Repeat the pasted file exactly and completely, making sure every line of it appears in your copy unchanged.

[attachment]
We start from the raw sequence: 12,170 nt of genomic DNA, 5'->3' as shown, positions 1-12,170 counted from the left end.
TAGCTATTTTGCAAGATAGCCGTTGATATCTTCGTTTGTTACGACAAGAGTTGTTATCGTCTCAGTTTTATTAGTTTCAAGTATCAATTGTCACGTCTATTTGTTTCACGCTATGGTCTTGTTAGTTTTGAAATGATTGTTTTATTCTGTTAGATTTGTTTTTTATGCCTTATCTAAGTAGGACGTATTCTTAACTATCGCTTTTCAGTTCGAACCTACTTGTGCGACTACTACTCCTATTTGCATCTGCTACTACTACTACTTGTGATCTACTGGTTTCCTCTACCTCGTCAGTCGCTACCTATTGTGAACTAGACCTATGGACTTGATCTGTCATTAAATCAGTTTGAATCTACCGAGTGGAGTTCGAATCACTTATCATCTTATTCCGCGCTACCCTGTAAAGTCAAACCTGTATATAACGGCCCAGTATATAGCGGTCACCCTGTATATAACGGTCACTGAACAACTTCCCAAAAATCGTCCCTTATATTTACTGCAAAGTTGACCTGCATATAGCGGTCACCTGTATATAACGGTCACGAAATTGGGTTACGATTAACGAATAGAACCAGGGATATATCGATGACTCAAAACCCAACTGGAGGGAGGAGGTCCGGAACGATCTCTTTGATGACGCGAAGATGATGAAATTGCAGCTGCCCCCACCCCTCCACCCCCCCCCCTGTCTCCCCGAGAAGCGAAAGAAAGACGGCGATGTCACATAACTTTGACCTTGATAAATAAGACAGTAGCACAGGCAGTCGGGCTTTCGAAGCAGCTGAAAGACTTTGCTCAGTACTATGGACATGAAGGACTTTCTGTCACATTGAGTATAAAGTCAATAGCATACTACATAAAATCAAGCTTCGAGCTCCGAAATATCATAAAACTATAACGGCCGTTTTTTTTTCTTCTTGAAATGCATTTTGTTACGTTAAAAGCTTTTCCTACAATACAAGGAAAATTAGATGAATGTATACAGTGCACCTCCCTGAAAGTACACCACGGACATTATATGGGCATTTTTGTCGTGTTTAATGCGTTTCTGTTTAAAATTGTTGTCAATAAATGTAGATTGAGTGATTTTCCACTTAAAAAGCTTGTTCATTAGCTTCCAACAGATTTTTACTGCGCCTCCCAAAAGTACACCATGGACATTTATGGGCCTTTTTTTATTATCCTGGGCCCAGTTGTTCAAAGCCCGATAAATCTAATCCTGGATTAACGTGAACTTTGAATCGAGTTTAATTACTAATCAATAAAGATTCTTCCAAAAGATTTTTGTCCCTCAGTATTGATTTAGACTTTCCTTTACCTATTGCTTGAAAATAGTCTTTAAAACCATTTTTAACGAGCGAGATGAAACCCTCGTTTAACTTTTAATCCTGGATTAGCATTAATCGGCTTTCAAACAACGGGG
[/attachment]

We start from the raw sequence: 12,170 nt of genomic DNA, 5'->3' as shown, positions 1-12,170 counted from the left end.
TAGCTATTTTGCAAGATAGCCGTTGATATCTTCGTTTGTTACGACAAGAGTTGTTATCGTCTCAGTTTTATTAGTTTCAAGTATCAATTGTCACGTCTATTTGTTTCACGCTATGGTCTTGTTAGTTTTGAAATGATTGTTTTATTCTGTTAGATTTGTTTTTTATGCCTTATCTAAGTAGGACGTATTCTTAACTATCGCTTTTCAGTTCGAACCTACTTGTGCGACTACTACTCCTATTTGCATCTGCTACTACTACTACTTGTGATCTACTGGTTTCCTCTACCTCGTCAGTCGCTACCTATTGTGAACTAGACCTATGGACTTGATCTGTCATTAAATCAGTTTGAATCTACCGAGTGGAGTTCGAATCACTTATCATCTTATTCCGCGCTACCCTGTAAAGTCAAACCTGTATATAACGGCCCAGTATATAGCGGTCACCCTGTATATAACGGTCACTGAACAACTTCCCAAAAATCGTCCCTTATATTTACTGCAAAGTTGACCTGCATATAGCGGTCACCTGTATATAACGGTCACGAAATTGGGTTACGATTAACGAATAGAACCAGGGATATATCGATGACTCAAAACCCAACTGGAGGGAGGAGGTCCGGAACGATCTCTTTGATGACGCGAAGATGATGAAATTGCAGCTGCCCCCACCCCTCCACCCCCCCCCCTGTCTCCCCGAGAAGCGAAAGAAAGACGGCGATGTCACATAACTTTGACCTTGATAAATAAGACAGTAGCACAGGCAGTCGGGCTTTCGAAGCAGCTGAAAGACTTTGCTCAGTACTATGGACATGAAGGACTTTCTGTCACATTGAGTATAAAGTCAATAGCATACTACATAAAATCAAGCTTCGAGCTCCGAAATATCATAAAACTATAACGGCCGTTTTTTTTTCTTCTTGAAATGCATTTTGTTACGTTAAAAGCTTTTCCTACAATACAAGGAAAATTAGATGAATGTATACAGTGCACCTCCCTGAAAGTACACCACGGACATTATATGGGCATTTTTGTCGTGTTTAATGCGTTTCTGTTTAAAATTGTTGTCAATAAATGTAGATTGAGTGATTTTCCACTTAAAAAGCTTGTTCATTAGCTTCCAACAGATTTTTACTGCGCCTCCCAAAAGTACACCATGGACATTTATGGGCCTTTTTTTATTATCCTGGGCCCAGTTGTTCAAAGCCCGATAAATCTAATCCTGGATTAACGTGAACTTTGAATCGAGTTTAATTACTAATCAATAAAGATTCTTCCAAAAGATTTTTGTCCCTCAGTATTGATTTAGACTTTCCTTTACCTATTGCTTGAAAATAGTCTTTAAAACCATTTTTAACGAGCGAGATGAAACCCTCGTTTAACTTTTAATCCTGGATTAGCATTAATCGGCTTTCAAACAACGGGG